Microsoft loves tinkering with the idea of reinventing the collaborative work environment. Or, put differently, Microsoft hates meetings and screen-sharing just as much as you do, and is still trying to find a better way to bring all of these capabilities together in a form that provides better tools during meetings without making you want to die.
Surface Hub 2S is Microsoft next-generation vision for improving the Office of the Future. If you’ve got many thousands of dollars burning a hole in your pocket, the Surface Hub 2S could be the kind of tool you’re looking for.
The Surface Hub 2S will launch in June for $8,999, though the extra bells and whistles raise the total price to nearly $12,000. Included is a 50-inch 3:2 IPS 60Hz display (3840×2560) with an Intel 8th Gen Core i5 CPU, 8GB of DDR4, and 128GB of internal storage. Clearly, sheer hardware performance isn’t this thing’s strongest suit. The bezels are far thinner on the Surface Hub 2S, and the device itself is 60 percent thinner than the first-generation model. Microsoft has worked with Steelcase to design a wall mount ($250) or a stand/easel ($1,449) to hold the screen. There’s even an option to plug a battery into the chassis for two hours of battery life and no need to find a wall socket. That’s $1,400, if you’re interested.
Part of what makes the Surface Hub 2S interesting is that Microsoft is planning to offer “cartridge” upgrades that would add new capabilities and features to the device over time. We’re a bit dubious of the utility of this approach — in the past, companies like Samsung have made similar promises, all of which came to naught. Microsoft will make a CPU cartridge available next year that allows up to four Surface Hub 2S devices to be connected into a single contiguous display, The Verge reports. The entire “PC” is held within the cartridge, rather than within the larger screen.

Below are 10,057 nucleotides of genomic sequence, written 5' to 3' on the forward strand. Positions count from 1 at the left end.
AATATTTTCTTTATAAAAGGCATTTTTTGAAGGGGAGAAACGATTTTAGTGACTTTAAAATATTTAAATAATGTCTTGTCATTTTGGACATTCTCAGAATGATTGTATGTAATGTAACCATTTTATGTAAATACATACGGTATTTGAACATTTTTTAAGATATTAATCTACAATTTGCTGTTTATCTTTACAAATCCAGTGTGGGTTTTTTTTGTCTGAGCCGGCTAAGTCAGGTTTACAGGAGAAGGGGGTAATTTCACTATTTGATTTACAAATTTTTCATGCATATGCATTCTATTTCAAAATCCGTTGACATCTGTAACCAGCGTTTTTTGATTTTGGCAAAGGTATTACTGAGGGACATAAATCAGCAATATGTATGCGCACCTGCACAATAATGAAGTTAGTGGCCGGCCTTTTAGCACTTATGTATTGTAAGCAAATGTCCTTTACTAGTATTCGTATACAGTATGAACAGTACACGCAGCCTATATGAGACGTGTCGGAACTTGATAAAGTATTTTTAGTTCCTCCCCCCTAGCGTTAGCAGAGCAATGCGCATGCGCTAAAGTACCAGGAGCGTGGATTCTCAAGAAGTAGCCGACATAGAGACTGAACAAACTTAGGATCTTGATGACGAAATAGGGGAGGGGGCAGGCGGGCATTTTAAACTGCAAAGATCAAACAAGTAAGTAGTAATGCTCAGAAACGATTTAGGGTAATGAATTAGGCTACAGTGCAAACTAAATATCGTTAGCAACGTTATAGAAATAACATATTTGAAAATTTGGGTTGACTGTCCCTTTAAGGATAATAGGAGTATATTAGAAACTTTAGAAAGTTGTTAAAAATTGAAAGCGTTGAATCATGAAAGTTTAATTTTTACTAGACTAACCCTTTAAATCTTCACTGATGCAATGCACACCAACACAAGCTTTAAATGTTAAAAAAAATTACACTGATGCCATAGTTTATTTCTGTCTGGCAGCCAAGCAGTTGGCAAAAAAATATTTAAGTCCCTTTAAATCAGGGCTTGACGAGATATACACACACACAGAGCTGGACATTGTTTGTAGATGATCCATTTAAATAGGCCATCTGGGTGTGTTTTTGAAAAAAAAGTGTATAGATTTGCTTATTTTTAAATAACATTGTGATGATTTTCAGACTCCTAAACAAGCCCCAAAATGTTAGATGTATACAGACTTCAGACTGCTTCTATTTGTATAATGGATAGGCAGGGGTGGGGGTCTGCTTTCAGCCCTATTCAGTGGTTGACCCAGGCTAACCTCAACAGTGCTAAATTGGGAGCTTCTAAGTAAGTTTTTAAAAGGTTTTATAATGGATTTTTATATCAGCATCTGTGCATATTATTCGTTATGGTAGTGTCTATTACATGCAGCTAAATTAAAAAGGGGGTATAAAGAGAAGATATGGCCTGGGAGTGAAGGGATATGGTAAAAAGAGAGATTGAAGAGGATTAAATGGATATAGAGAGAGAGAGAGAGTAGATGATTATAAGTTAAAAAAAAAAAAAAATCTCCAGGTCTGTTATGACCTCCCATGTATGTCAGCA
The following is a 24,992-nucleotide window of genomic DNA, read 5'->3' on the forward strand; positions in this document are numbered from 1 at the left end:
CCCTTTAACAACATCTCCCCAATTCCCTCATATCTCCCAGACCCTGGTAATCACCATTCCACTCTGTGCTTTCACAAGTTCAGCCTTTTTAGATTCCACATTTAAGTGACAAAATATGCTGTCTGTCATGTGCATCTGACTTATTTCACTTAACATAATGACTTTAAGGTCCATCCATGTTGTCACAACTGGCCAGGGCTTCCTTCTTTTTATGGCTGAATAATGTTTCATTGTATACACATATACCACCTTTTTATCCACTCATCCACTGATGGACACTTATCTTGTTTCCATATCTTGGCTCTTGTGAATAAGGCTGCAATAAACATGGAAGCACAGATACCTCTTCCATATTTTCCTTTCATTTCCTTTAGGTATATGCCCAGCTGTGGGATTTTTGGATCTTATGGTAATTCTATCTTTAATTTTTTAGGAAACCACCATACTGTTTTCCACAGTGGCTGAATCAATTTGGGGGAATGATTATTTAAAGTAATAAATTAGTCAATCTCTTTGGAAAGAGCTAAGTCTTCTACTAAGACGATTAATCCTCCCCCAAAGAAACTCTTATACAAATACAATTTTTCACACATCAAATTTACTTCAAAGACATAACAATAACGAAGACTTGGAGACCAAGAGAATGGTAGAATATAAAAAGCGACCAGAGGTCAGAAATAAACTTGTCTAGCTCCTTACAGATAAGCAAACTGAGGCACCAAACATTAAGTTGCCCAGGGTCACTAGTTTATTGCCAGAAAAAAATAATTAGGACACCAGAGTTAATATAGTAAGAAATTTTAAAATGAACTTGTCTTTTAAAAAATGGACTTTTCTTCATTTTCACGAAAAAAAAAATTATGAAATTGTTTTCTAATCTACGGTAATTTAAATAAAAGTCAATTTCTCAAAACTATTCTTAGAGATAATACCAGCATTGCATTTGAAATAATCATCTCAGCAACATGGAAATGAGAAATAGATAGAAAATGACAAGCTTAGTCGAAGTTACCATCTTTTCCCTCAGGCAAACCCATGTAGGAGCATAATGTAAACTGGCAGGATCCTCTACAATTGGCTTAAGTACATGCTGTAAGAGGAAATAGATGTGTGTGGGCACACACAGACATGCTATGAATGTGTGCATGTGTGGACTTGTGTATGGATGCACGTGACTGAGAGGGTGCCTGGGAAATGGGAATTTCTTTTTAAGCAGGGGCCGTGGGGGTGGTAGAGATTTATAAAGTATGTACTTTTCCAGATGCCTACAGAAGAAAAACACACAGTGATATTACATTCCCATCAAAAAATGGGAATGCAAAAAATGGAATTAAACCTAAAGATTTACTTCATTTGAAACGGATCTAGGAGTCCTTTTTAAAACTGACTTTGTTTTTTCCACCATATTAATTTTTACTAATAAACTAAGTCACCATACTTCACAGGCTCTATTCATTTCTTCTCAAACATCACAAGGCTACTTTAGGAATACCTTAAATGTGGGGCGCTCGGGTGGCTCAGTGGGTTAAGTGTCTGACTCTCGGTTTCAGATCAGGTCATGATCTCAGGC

This type of upgrade idea has always made good theoretical sense, but making good theoretical sense has never seemed to translate into robust product support. The fact that Microsoft is building these Surface machines for the corporate space rather than consumers may improve the chances that we actually see the upgrades come to market.
Unfortunately, it sounds like major software development still needs to be done. The Surface Hub 2S is still using the same version of Windows as it was last year. Microsoft is working to improve efforts that allow multiple users to be logged in and using the device simultaneously. It’s also considering allowing Win32 apps to run on Surface Hub 2S (currently, those applications cannot run).
Whether it’ll ever lead to a better class of meeting isn’t certain, but Microsoft is certainly hoping it can deliver a more flexible kind of office display. From the sound of things, however, the company’s software efforts are lagging its hardware design by a bit.
- Microsoft Unveils Its Second-Generation Surface Hub 2
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